Finally, it is worth considering the fact that wearing permanent retainers restrict your diet, since they are prone to getting food stuck in them or even breaking – so if you are a fan of beef jerky, chewing gum or nuts, you are going to struggle during the years or decades that your permanent retainer treatment lasts.
Maintaining oral health while wearing permanent retainers
It is always important to take proper care of your teeth, but this is doubly true when you are wearing permanent retainers.
Brushing and flossing your teeth regularly and thoroughly is the only way to avoid tartar buildup, which can lead to tooth decay and gum disease faster than mos patients would like to think.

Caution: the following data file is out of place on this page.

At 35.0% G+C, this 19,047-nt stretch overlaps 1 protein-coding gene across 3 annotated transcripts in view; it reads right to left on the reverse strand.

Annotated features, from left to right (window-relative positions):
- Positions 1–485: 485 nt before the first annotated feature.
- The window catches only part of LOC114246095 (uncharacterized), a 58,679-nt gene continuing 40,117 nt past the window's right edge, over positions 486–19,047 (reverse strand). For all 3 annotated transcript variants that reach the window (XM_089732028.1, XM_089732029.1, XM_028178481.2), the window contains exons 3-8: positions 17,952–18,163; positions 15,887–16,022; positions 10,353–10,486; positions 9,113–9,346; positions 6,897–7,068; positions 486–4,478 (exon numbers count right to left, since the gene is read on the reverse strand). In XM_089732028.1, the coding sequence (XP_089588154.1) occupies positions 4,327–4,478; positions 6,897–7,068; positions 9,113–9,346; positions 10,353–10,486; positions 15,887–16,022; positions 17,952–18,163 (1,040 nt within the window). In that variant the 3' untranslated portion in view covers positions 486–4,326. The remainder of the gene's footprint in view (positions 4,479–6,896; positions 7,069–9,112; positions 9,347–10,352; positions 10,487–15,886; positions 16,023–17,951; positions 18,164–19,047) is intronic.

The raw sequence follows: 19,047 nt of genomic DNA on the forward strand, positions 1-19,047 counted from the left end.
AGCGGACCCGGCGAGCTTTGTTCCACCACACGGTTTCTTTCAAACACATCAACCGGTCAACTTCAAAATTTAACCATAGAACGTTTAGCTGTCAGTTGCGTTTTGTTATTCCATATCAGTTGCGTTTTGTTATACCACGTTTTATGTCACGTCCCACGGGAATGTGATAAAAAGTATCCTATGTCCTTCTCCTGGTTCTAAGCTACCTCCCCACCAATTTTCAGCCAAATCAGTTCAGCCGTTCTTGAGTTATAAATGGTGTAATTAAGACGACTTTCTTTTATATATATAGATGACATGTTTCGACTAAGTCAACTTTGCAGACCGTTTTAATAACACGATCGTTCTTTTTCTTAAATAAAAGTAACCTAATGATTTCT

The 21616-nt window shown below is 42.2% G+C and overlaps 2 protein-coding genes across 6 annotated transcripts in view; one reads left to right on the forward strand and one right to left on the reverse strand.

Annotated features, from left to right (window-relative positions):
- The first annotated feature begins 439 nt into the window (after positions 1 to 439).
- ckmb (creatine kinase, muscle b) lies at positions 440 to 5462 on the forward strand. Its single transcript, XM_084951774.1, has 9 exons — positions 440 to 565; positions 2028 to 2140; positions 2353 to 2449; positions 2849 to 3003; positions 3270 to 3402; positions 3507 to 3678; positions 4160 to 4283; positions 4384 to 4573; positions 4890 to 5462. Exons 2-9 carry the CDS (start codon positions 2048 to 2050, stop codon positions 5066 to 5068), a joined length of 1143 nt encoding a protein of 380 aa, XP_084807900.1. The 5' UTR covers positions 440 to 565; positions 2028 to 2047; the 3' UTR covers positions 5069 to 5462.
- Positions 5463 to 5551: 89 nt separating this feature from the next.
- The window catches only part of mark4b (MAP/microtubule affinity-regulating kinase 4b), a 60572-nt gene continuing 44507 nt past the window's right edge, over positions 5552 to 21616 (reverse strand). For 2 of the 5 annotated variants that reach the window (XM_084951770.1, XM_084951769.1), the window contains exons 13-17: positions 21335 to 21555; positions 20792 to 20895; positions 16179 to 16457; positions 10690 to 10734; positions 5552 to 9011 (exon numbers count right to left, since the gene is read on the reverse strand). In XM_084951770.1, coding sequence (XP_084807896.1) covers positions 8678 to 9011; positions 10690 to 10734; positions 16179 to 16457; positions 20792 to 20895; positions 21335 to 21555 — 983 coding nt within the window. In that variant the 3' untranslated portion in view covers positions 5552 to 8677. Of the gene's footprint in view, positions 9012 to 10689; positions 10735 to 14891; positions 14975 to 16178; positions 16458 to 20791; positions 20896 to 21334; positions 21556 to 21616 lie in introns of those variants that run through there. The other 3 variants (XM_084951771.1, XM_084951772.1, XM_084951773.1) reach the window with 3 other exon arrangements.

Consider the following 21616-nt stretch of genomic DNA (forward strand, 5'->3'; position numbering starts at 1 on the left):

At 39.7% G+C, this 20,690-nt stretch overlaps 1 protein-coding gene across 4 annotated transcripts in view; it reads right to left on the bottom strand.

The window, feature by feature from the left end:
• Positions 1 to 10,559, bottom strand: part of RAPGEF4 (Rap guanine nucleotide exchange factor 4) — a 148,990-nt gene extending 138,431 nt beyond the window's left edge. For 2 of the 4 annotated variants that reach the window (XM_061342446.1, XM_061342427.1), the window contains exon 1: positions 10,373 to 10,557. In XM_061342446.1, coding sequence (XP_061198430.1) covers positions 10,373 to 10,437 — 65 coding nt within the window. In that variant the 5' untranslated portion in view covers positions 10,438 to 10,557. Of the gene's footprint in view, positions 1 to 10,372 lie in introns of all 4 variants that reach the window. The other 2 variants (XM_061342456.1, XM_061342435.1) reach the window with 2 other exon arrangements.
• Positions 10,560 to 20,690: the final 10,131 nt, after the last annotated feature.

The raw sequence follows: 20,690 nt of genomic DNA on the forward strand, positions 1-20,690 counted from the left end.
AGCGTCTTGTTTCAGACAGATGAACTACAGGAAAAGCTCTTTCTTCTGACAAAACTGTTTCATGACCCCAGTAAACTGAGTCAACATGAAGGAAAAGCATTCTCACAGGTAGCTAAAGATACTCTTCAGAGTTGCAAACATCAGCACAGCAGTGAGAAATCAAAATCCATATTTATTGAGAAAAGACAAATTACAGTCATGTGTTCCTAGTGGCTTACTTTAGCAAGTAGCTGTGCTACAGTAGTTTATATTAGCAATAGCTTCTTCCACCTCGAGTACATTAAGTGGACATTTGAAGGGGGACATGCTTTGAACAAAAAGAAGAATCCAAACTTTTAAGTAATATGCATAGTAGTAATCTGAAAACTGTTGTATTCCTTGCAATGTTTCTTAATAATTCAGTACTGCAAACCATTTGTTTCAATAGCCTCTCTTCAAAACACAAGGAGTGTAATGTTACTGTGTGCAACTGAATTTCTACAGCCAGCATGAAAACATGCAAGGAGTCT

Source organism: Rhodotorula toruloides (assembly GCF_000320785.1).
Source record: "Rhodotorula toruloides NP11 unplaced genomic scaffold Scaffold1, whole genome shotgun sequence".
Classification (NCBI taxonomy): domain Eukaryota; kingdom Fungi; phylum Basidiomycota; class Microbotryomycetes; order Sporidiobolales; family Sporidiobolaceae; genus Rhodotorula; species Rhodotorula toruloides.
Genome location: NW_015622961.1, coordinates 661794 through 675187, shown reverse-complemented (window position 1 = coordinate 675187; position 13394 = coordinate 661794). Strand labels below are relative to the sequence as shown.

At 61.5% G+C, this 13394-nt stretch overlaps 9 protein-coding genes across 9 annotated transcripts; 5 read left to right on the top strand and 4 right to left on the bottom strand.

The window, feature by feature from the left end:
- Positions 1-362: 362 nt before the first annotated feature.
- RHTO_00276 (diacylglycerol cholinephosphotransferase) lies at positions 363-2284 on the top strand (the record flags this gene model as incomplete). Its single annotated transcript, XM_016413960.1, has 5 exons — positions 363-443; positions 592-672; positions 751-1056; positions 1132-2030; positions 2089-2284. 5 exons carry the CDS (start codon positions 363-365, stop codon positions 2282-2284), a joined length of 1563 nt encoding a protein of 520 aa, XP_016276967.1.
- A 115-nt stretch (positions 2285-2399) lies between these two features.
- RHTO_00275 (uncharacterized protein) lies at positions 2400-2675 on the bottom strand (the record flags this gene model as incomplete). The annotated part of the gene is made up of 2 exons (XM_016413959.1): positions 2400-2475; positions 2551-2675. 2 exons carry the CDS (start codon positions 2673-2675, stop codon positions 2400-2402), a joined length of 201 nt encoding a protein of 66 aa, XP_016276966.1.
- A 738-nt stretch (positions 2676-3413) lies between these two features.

Thread flossing with permanent retainers can be an almost impossible task, so consider getting a water flosser.
You should also be careful of what you eat, as certain foods can get stuck in your permanent retainer or even cause it to break. Specific foods to avoid include all chewy and sticky foods with textures like caramel and taffy, chewing gum, beef jerky and pork. Popcorn, ice cubes, nuts and hard candies should also be avoided.
Reasons to consider removable retainers instead
Simply put, all of the cons that come with wearing permanent retainers can be mitigated by opting for removable clear aligners instead. Clear aligners are not a suitable option for everyone – only mild to moderate cases of teeth misalignment can be treated with Invisalign, AlignerCo or SmileDirectClub.
First of all, clear aligners never have to be worn for decades – instead, the typical length of treatment is 12 to 18 months, depending on the severity of the misalignment issue. In other words, you are trimming down the treatment time quite significantly.